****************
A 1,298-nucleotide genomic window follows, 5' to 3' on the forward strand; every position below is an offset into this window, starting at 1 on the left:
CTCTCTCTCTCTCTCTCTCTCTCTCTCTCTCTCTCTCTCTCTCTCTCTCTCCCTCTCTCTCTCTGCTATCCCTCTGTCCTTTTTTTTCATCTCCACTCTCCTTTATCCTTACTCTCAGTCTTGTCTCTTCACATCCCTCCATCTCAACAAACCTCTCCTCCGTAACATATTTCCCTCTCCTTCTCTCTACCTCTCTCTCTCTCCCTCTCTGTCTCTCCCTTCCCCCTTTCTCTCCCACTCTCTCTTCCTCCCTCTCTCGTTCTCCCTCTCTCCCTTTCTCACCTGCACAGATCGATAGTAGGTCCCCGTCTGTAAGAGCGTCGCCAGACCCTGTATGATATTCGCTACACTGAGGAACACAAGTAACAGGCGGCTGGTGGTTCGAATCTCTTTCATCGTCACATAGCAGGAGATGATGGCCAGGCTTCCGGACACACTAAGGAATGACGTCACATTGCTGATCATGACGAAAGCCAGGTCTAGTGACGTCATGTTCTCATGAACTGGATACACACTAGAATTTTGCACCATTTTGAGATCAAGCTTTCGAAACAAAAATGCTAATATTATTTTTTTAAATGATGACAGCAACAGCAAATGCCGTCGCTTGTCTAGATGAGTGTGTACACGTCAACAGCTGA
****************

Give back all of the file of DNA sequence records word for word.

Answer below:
A 1,298-nucleotide genomic window follows, 5' to 3' on the forward strand; every position below is an offset into this window, starting at 1 on the left:
CTCTCTCTCTCTCTCTCTCTCTCTCTCTCTCTCTCTCTCTCTCTCTCTCTCCCTCTCTCTCTCTGCTATCCCTCTGTCCTTTTTTTTCATCTCCACTCTCCTTTATCCTTACTCTCAGTCTTGTCTCTTCACATCCCTCCATCTCAACAAACCTCTCCTCCGTAACATATTTCCCTCTCCTTCTCTCTACCTCTCTCTCTCTCCCTCTCTGTCTCTCCCTTCCCCCTTTCTCTCCCACTCTCTCTTCCTCCCTCTCTCGTTCTCCCTCTCTCCCTTTCTCACCTGCACAGATCGATAGTAGGTCCCCGTCTGTAAGAGCGTCGCCAGACCCTGTATGATATTCGCTACACTGAGGAACACAAGTAACAGGCGGCTGGTGGTTCGAATCTCTTTCATCGTCACATAGCAGGAGATGATGGCCAGGCTTCCGGACACACTAAGGAATGACGTCACATTGCTGATCATGACGAAAGCCAGGTCTAGTGACGTCATGTTCTCATGAACTGGATACACACTAGAATTTTGCACCATTTTGAGATCAAGCTTTCGAAACAAAAATGCTAATATTATTTTTTTAAATGATGACAGCAACAGCAAATGCCGTCGCTTGTCTAGATGAGTGTGTACACGTCAACAGCTGA